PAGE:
Today: Last Update:

  • "Gentle" IOC Member, Nat Indrapana, 80


    (ATR) Nat Indrapana participated in the planning of three Olympic Games during his 18 years as an IOC member.

    Nat Indrapana was elected to the IOC in 1990. (ATR)
    His death was announced by the IOC. Indrapana had suffered from a long illness and died in Bangkok.

    Professionally, Indrapana was an administrator at Srinakarinwirot University. As a student, Indrapana attended universities in Australia, Canada and the U.S., earning advanced degrees in Physical Education.

    As a sports administrator he was Deputy Secretary General of the National Olympic Committee of Thailand, first elected in 1984.

    He was one of the leaders of the organizing committee for the 1978 Asian Games in Bangkok.

    He held a number of posts through the years with the Olympic Council Asia and as president of the Asian Trap and Skeet Shooting Federation.

    In 1990 he was elected the IOC. His IOC career including work on the coordination commissions for the Sydney, Beijing and Rio as well as the 2010 Youth Olympic Games in Singapore. In 2013 he served on the Evaluation Commission for the 2020 Olympics.

    Indrapana had gentle manner which colleagues repeatedly mentioned.

    “With the death of Nat Indrapana, the IOC loses a true gentleman of sport. With his outstanding gentleness he made many friends around the world, including me. Over the years of his membership, Nat contributed greatly to the Olympic Movement and the protection of its values. For this, he mobilised all his personal forces to serve the IOC even while fighting his serious disease. We will all miss him greatly,” said IOC President Thomas Bach.

    Richard Carrion, IOC member in Puerto Rico, who joined the IOC with Indrapana in 1990, sat next to him at IOC Sessions.

    “I am very saddened by the news. Nat was a gentle man and a gentleman. I will remember him fondly,” Carrion tells ATR.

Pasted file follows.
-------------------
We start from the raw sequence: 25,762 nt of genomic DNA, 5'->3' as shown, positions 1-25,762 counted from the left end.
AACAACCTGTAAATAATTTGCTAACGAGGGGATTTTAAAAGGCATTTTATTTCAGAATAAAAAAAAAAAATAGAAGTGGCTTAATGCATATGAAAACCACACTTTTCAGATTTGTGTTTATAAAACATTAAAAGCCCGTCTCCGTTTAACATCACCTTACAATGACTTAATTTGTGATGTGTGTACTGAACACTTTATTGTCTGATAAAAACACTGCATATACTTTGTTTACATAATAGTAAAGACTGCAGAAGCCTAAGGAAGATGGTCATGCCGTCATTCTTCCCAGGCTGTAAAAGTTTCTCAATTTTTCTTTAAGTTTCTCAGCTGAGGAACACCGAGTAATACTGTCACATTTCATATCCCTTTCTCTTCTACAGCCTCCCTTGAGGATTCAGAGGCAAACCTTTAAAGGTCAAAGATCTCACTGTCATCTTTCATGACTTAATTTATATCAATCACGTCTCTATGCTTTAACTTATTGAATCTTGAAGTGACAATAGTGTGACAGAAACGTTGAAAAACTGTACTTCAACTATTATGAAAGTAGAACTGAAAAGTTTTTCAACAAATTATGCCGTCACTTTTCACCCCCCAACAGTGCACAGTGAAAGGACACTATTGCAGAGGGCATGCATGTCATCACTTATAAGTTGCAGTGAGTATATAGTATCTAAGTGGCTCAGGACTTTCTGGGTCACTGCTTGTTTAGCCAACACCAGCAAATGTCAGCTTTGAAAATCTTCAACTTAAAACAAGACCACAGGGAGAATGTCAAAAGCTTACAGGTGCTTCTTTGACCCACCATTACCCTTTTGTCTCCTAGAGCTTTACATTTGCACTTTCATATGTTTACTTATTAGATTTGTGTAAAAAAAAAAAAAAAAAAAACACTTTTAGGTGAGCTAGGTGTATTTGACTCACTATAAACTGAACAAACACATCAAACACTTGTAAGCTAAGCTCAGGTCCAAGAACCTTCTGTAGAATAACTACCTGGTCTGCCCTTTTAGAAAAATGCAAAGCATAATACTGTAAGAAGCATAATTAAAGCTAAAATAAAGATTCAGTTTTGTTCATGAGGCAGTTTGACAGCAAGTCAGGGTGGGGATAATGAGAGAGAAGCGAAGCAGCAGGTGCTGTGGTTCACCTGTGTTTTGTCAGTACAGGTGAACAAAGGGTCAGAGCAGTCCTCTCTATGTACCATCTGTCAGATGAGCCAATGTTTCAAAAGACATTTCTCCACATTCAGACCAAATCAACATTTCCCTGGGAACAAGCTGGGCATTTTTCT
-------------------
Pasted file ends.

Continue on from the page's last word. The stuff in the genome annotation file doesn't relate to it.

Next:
Olympic Council of Asia President Sheikh Ahmad Al Fahd Al Sabah liked to call Indrapana
    Indrapana, far right, on the 2020 Evaluation Commission. (ATR)
    “Dr. Nat”.

    “As a member of the International Olympic Committee representing Thailand, Dr Nat served the sports movement with great devotion and energy over many years and at many levels,” said Sheikh Ahmad.

    “He was very active in South East Asia and throughout the continent and was a valuable member of the Olympic Council of Asia’s Advisory Committee.

    “His knowledge, experience in several sports and his advice all contributed to the work of the Advisory Committee, providing a link between the IOC, OCA and our National Olympic Committees.

    “The OCA would like to send sincere condolences to the family and friends of Dr Nat, as well as the Thailand NOC and the sports movement in Thailand. His contribution and enthusiasm will be missed in our meetings and at our games.”

    IOC member in Great Britain Craig Reedie led the IOC Evaluation Commission for the 2020 Olympics which included Indrapana as a member. Sometimes they played golf together.

    “We were the warmest of friends on various co comms and the 2020 Evaluation Commission - and also on the golf courses whenever we could. He was the nicest of men and I am lucky to have had him as a colleague and friend,” Reedie posted to ATR.

    In addition to the coordination commissions, Indrapana served on other IOC commissions: Culture and Olympic Heritage Commission, Eligibility (1992-1998), Radio and Television (1993-1996, then 2002-2004), Culture and Olympic Education (1999-2015) and the Olympic Program(2005-2013).

    He was a vice president of the World Taekwondo Federation from 1999 to 2009.

    He was 12th in seniority at the time of his death. The IOC Session coming up in Buenos Aires in October was to be his last as he reached age 80 retirement this year.

    He was Thailand’s third IOC member since the first two were elected in the 1970’s. In 2017, Mrs Khunying Patama Leeswadtrakul was elected as a new member from Thailand.

    Indrapana is survived by his spouse and two children.

    Reported by Ed Hula. For general comments or questions, click here.

    Your best source of news about the Olympics is, for subscribers only.